Aspiring performer Emi, who finds in Chloe and Tenzing role models on multiple levels — as mixed Asian actors succeeding in an overwhelmingly white business at young ages — asked for their advice in achieving her dream and doing what they do. Tenzing’s advice: “I would say just to not give up. You have to think that your time will come, because it is rough. It’s kind of rough to get into at the start, we just got to keep going. We get a lot of no’s, sadly, but a yes will come eventually, I promise.” Chloe continued, “And don’t let the no’s [discourage you]. It’s such a fun job, it’s a really, really fun job, but it’s also really difficult. It’s very difficult in a way that makes you stronger. So remember when things get difficult that that’s just you getting stronger. Because there’s a lot of people that want you to be certain things or want you to be a certain way, and you seem to have a really good grasp of who you are, so it’s important to just remember that the whole time.”
Heartened by Chloe’s advice to stay true to yourself, Emi shared that she found in her research that Chloe has spoken about growing up with ADHD and anxiety, and that she too lives with those challenges, making Chloe even more of a role model for her. “That’s okay!” she responded. “That just means that we’re really, really good at registering emotions. And that just means that we feel really deeply, which means that you’re probably a very good performer. Because when you feel really deeply, sometimes it’s really good, and sometimes it’s really bad, and it’s good that you know that about yourself. It’s just only gonna help you. So it’s super exciting to hear that you’re going to channel that into art and creating because that’s the most important thing to do with that. High five for us! It just makes us more special.”
Our personal connections to the movie, the characters, and the artists behind them made me think even more about why it is that these perennial conversations about diversity and representation are so fraught with emotion and import (even when talking about a cartoon about a girl trying to take her monster home), how marginalized communities flock to every media representation in hopes that one day, we won’t have to, because there will be so many, and in such a diversity, that it will be moot. It will be normal. It will just be. While thinking these things over, I happened to read a recent New York Times Sunday Review opinion essay by philosopher Kwame Anthony Appiah titled “What Does It Mean to ‘Look Like Me’?” In it, he questions and problematizes the entire premise behind the impulse to look for and create media representations of and by marginalized communities. Appiah writes that “the visual metaphor [of “looking like me’] usually signifies […] a kinship of social identity,” but that it is further complicated by having two sides. On one, you have what might be called the mirror phenomenon — “‘speaking our truths’ — […]exploring in-group cultural commonalities.” Appiah’s other side is evinced by Crazy Rich Asians: rather than a reflective realism, “[w]hat matters is that it’s a Hollywood film about Asians in which Asians rule. This has special significance, the writer Jiaying Fan says, when it comes to ‘Asian-Americans, a largely made-up group that is united, more than anything else, by a historical marginalization.'” To put it another way, it’s not about reflecting shared reality, but rather showing a doorway to shared possibilities. As Appiah puts it, “We want our dreams, not just our realities, to be represented.” After talking about Black Panther, he continues, “What such films deliver is a way of ‘looking like me’ that’s as much about aspiration as identification. We say that their characters look like us; maybe what we mean is that we wish to look like them.’ Or perhaps, as I was soon to learn from a casual conversation with my youngest, we just want to see people who look like us go on adventures like in all those movies with white protagonists, because maybe that means that we can have adventures too.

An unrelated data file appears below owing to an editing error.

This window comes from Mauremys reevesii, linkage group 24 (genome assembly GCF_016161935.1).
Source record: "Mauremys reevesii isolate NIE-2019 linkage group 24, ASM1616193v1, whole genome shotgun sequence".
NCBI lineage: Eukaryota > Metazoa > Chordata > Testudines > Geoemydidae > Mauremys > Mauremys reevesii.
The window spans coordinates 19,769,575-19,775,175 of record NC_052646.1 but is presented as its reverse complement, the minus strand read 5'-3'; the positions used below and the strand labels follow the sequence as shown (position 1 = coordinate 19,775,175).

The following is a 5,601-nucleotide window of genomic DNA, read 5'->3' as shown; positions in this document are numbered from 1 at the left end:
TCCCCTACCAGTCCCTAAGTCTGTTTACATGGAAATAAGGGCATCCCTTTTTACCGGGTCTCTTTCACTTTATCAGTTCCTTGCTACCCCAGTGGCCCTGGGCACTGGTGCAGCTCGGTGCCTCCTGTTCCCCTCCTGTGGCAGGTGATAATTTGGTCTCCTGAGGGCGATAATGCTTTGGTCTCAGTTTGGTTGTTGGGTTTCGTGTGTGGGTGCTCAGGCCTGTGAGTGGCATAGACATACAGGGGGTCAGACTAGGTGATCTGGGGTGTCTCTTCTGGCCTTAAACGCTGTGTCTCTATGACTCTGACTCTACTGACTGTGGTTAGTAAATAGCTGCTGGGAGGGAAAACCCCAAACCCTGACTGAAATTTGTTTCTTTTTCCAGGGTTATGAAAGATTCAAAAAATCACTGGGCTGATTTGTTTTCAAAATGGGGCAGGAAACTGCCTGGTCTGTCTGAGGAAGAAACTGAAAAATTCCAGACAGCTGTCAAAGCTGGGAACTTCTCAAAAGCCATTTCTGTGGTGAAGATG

“What did you like about Abominable?” I asked Emi. I expected her to say Everest (a plushie of whom sits by her bed), or Yi’s violin playing, or Yi’s wisecracking Nai Nai, or even the running gags with the aforementioned snakes and Dave the guard (trust me!). But she surprised me. “I liked that it was about an Asian girl having an adventure,” she said. “Why is that important?” I asked. “Some people make fun of Asian people,” she started. “I liked the movie because it was about an Asian girl trying to find home in herself.” I goggled at how casually deep my little girl had just been. “Did you say ‘for herself’ or ‘in herself’?’ I asked for clarification. “‘In herself,” Emi confirmed, and then went back to what she had been doing before I started asking her questions.
For my little girl, Yi’s journey provided a mirror of what it can look like for a young girl, who happens to look a little like her, to find home in herself, and a doorway through which she can imagine the steps of her own journey homeward. As her father, I can’t think of a better example of how and why art and representation matter.